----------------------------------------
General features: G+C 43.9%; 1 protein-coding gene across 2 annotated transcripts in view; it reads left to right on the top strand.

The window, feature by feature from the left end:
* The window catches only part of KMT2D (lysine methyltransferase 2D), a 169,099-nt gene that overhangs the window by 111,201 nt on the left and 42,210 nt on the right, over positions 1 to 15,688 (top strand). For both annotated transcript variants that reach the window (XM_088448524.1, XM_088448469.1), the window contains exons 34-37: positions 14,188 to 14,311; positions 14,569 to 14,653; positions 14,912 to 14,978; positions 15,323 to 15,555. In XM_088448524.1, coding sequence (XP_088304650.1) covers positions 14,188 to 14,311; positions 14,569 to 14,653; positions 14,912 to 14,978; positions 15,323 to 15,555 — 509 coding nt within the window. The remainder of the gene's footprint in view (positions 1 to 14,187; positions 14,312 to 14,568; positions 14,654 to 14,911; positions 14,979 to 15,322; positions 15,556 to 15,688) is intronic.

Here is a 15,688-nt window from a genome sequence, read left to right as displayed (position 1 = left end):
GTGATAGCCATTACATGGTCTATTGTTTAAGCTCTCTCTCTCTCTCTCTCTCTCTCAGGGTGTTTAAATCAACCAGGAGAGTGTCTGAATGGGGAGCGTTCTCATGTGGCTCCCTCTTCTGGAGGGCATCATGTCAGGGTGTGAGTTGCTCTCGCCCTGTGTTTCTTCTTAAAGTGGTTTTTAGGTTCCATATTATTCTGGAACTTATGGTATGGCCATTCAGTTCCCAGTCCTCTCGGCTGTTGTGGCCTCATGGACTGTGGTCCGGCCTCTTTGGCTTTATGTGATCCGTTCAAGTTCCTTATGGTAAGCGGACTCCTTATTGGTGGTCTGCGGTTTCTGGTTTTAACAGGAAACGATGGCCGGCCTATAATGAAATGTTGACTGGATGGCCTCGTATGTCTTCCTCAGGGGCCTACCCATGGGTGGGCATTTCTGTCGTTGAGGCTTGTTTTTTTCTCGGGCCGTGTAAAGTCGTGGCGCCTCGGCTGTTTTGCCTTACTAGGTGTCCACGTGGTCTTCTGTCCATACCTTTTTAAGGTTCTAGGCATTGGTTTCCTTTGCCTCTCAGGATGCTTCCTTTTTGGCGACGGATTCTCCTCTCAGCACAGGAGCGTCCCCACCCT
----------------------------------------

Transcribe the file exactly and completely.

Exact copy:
General features: G+C 43.9%; 1 protein-coding gene across 2 annotated transcripts in view; it reads left to right on the top strand.

The window, feature by feature from the left end:
* The window catches only part of KMT2D (lysine methyltransferase 2D), a 169,099-nt gene that overhangs the window by 111,201 nt on the left and 42,210 nt on the right, over positions 1 to 15,688 (top strand). For both annotated transcript variants that reach the window (XM_088448524.1, XM_088448469.1), the window contains exons 34-37: positions 14,188 to 14,311; positions 14,569 to 14,653; positions 14,912 to 14,978; positions 15,323 to 15,555. In XM_088448524.1, coding sequence (XP_088304650.1) covers positions 14,188 to 14,311; positions 14,569 to 14,653; positions 14,912 to 14,978; positions 15,323 to 15,555 — 509 coding nt within the window. The remainder of the gene's footprint in view (positions 1 to 14,187; positions 14,312 to 14,568; positions 14,654 to 14,911; positions 14,979 to 15,322; positions 15,556 to 15,688) is intronic.

Here is a 15,688-nt window from a genome sequence, read left to right as displayed (position 1 = left end):
GTGATAGCCATTACATGGTCTATTGTTTAAGCTCTCTCTCTCTCTCTCTCTCTCTCAGGGTGTTTAAATCAACCAGGAGAGTGTCTGAATGGGGAGCGTTCTCATGTGGCTCCCTCTTCTGGAGGGCATCATGTCAGGGTGTGAGTTGCTCTCGCCCTGTGTTTCTTCTTAAAGTGGTTTTTAGGTTCCATATTATTCTGGAACTTATGGTATGGCCATTCAGTTCCCAGTCCTCTCGGCTGTTGTGGCCTCATGGACTGTGGTCCGGCCTCTTTGGCTTTATGTGATCCGTTCAAGTTCCTTATGGTAAGCGGACTCCTTATTGGTGGTCTGCGGTTTCTGGTTTTAACAGGAAACGATGGCCGGCCTATAATGAAATGTTGACTGGATGGCCTCGTATGTCTTCCTCAGGGGCCTACCCATGGGTGGGCATTTCTGTCGTTGAGGCTTGTTTTTTTCTCGGGCCGTGTAAAGTCGTGGCGCCTCGGCTGTTTTGCCTTACTAGGTGTCCACGTGGTCTTCTGTCCATACCTTTTTAAGGTTCTAGGCATTGGTTTCCTTTGCCTCTCAGGATGCTTCCTTTTTGGCGACGGATTCTCCTCTCAGCACAGGAGCGTCCCCACCCT